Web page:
Born: December 4, 1895

Died: June 17, 1997

Bessie Hanmer was a private duty nurse, and a lifelong resident of Saranac Lake.

Adirondack Daily Enterprise, June 19, 1997

Bessie L. Hanmer

LAKE PLACID - Bessie L. Hanmer, 101, of Saranac Lake died Tuesday, June 17, 1997 at Uihlein Mercy Center in Lake Placid where she had been a resident since Jan 4, 1993.

Born Dec. 4, 1895 in Saranac Lake. She was the daughter of Theodore and Emma (Habare) Hanmer.

Ms. Hanmer was a lifelong resident of Saranac Lake. Her father was Theodore Hanmer, who had a small boat shop on Lake Street where he raised a family of nine children. The boys learned the boatbuilding and woodworking trade early, and her brother, Willard, became famous as a guideboat builder. Some of Willard's boats are on exhibit at the New York state Adirondack Museum in Blue Mountain Lake, and one hangs in the Smithsonian National Museum in Washington, D.C.

At the age of 19, Ms. Hanmer became a private duty nurse. The register assigned her to take care of a woman at the Lake Placid Club who was the wife of the president of the Club, Dr. Melvil Dewey. When the Deweys traveled, she traveled with them like a member of the family. Among the luxury boarding houses in which Ms. Hanmer nursed were the Alta Vista and the Santanoni.

Survivors include one niece, Mrs. Charles (Mary) Baldwin of Saranac Lake. She was predeceased by two brothers, Truman and Willard, and five sisters, Blanche, Kate, Bell, Addie, and Jane.

Arrangements are in care of the Fortune-Keough Funeral Home in Saranac Lake. There will be no calling hours. A committal service will take place at 2 p.m. on Friday, June 20, 1997 at Pine Ridge Cemetery in Saranac Lake with the Rev. Charles Monts officiating.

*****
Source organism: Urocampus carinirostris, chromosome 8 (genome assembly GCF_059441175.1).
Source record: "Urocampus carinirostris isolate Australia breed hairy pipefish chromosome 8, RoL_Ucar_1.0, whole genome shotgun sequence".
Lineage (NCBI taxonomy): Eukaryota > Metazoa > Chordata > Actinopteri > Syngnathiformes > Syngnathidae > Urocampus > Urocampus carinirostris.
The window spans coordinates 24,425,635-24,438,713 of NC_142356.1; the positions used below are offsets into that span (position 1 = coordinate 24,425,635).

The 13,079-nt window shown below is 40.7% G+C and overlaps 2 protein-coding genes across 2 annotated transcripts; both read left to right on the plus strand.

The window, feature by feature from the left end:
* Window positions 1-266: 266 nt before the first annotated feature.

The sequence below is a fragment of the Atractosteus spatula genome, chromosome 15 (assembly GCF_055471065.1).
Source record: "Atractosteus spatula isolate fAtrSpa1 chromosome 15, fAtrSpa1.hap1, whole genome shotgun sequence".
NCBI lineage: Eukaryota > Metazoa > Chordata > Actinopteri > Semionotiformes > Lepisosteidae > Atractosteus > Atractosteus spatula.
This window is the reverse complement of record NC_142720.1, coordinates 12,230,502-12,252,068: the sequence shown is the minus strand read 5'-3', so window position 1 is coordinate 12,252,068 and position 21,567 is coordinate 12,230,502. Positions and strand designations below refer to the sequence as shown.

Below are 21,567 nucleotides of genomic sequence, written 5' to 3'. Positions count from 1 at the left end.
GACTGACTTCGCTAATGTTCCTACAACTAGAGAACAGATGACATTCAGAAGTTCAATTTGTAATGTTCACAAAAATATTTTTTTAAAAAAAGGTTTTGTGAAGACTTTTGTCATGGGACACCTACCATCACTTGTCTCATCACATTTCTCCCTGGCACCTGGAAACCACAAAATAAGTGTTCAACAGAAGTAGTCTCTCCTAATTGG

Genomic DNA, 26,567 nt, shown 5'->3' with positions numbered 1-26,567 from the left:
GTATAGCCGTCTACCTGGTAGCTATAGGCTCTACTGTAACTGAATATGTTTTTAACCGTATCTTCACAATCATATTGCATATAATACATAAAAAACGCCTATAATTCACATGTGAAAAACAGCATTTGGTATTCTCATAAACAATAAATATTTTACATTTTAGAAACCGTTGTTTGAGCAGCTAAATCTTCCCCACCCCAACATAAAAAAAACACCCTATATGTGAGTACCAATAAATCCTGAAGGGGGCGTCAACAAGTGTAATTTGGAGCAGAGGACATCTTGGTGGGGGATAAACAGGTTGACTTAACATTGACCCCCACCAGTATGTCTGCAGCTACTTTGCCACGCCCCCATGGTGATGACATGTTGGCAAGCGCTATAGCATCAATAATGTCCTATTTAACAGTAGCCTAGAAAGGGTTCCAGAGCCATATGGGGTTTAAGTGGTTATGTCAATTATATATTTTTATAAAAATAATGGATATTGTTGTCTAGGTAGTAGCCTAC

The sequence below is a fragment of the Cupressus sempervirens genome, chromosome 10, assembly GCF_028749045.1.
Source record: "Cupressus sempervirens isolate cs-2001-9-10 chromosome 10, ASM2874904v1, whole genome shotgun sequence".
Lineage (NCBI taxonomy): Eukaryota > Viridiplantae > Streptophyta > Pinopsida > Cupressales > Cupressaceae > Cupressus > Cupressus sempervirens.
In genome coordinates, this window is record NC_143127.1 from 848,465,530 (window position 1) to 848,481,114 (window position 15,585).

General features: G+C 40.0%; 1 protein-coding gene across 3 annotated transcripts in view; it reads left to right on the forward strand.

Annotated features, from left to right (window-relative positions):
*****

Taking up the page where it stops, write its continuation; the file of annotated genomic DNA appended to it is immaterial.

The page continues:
Memorial contributions may be made to a favorite charity in care of the funeral home.


Bessie Hanmer: T.B. Nurse. (Notes from an interview with Bessie Hanmer on January 16, 1992, by Mary Hotaling.)

Bessie grew up in Saranac Lake in the atmosphere of climatic treatment. She was Theodore Hanmer's daughter; Willard Hanmer was her brother.

There were two classes of T.B. nurses: those who worked in the big sanatoria and those who catered to wealthy patients as private duty nurses and companions. Patients were directed to regulate their patterns of life according to their temperature; above 100 degrees they took bed rest, and above 102 degrees they were not even allowed to hold a book or reach for anything. 

Bessie worked for Mrs. Annie Dewey (wife of Melvil Dewey of the Lake Placid Club) as a private nurse. Bessie said that Mrs. Dewey did not have T.B. Apparently she was a heart patient.

Patients were lonely and yearned for attention.

Regarding the railroad: "North of Utica all persons were unmarried. The conductor would come through and announce that all wedding rings could come off."

Her test for friendship was: would this person be one with whom I would like to cure?

Bessie worked at Alta Vista, where there was a good view (as also at the DeChantal Apartments). She was also taking care of her father (Theodore Hanmer) at that time.

At the Santanoni Apartments, patients could go to the dining room for dinner if their temperature was below 99 degrees.

The Keough and Fortune funeral homes handled several bodies a week, as opposed to about one per week in a town of comparable size.

There were supposedly seven stills and many bootleggers in Saranac Lake. If you sent a jacket to the cleaners and wrote "W" after "clean and press," it came back with a pint of alcohol in the pocket.

At the time of this interview, Bessie was still living at the DeChantal Apartments, age 97.



2013-02-14 20:00:09   I believe the photo is of Annie Dewey, not Bessie Hanmer. —MaryHotaling